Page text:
For the most part it was your typical hot rod car show. There was the "show & shine," featuring a wide variety of American muscle cars and trucks, some in crisp showroom condition, others modified to an extreme. A rockabilly band played, and there was a swap meet in case you're still looking for motor mounts for your '71 Charger Super Bee. A bunch of aftermarket vendors had convention style displays. Edelbrock's stood out since they had actual physical parts to look at and fiddle with. Chip Foose was there with his daughter, driving around in his Hemisfear.
This show had the highest proportion of kids in rockabilly getups, and rat rods on display, of any show in recent memory. Maybe it's Orange County, or maybe that stuff is picking up steam.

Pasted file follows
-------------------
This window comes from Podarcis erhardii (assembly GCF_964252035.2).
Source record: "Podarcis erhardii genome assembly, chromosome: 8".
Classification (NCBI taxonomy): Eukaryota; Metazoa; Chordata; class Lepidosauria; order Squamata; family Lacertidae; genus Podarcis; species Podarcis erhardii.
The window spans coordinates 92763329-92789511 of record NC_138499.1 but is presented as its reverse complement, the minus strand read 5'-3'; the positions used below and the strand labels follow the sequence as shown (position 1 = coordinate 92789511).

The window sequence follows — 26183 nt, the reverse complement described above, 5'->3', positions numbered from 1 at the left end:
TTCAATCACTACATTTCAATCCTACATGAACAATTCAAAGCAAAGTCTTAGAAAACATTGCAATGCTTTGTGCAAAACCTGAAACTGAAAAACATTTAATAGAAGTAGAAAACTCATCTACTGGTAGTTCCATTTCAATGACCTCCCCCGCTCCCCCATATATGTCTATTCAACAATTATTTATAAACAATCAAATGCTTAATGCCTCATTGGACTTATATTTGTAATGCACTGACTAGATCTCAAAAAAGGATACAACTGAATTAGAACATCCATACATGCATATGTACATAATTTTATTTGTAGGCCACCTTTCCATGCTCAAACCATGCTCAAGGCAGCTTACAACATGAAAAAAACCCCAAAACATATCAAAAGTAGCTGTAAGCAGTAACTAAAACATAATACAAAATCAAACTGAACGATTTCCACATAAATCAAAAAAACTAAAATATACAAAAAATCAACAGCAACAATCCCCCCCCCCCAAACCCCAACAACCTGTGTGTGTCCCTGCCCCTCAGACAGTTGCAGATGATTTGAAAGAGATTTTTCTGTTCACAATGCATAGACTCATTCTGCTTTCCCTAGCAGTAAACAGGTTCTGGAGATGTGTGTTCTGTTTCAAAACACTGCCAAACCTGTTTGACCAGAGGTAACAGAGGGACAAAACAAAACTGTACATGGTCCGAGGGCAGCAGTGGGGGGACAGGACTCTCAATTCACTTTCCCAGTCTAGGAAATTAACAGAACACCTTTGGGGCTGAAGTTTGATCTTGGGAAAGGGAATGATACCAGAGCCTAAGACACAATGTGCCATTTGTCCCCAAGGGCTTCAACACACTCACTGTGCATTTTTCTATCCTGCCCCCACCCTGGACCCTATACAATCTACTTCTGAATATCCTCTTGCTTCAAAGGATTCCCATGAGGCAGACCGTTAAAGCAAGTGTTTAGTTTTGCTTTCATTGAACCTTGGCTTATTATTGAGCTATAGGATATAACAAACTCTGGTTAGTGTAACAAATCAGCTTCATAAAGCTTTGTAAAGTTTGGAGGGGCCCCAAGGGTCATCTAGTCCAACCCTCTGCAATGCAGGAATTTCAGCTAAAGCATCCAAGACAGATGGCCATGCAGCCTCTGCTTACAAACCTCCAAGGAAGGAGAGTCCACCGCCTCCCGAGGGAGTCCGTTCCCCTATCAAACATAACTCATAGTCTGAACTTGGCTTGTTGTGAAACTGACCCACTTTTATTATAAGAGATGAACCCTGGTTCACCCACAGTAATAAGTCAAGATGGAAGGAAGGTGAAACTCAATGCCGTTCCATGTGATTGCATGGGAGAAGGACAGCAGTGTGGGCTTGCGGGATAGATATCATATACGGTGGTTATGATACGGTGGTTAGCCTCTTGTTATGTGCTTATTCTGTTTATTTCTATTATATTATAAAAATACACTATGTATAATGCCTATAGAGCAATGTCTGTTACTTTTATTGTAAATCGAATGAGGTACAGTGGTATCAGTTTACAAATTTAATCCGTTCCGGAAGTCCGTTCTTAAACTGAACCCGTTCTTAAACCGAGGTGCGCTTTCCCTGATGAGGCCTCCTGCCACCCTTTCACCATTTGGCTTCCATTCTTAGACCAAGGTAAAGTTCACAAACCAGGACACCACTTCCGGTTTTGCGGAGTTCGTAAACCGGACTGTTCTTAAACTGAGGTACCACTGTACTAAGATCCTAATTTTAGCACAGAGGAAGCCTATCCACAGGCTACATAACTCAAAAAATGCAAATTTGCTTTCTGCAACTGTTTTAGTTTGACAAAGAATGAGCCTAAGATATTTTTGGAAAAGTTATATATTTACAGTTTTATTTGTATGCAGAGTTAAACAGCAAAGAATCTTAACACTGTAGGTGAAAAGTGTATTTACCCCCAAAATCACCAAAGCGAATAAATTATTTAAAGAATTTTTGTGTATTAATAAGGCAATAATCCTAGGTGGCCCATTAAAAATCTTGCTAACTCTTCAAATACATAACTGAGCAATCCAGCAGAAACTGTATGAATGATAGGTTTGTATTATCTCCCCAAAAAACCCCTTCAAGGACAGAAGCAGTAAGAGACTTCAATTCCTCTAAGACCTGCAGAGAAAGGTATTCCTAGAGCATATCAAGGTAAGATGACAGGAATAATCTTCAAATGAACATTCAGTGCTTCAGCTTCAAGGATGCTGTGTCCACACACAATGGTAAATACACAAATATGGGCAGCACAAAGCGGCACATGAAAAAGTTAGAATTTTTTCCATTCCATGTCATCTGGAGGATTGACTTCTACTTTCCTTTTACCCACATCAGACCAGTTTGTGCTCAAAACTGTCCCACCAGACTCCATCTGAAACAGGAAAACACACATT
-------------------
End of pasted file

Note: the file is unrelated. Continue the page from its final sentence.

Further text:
The highlight of the show was definitely the autocross. It seemed to be open to anyone who wanted to participate, and the participants were all manner of wild street rides. About half the cars were spare-no-expense Camaros and Chevelles; other notables were a couple hairbrained rat rods, an honest-to-goodness Ford GT, a Z06, an 80s C/K pickup truck from Car Craft magazine, and a Jaguar XJ with a Chevy 502 big block swapped in.
What can I say? Top three impressions:
- Reading, thinking, and talking about cars is great and all, but there's no replacement for seeing them actually tear around a track. Driving around a track is even better.
- In autocross skill is at least as important as hardware. The fastest cars on Saturday were definitely not the fastest cars on paper.
- Why was every single hot rod a Chevrolet? It would have been nice to see a classic Ford, Mopar, or even non-Chevrolet GM make a showing.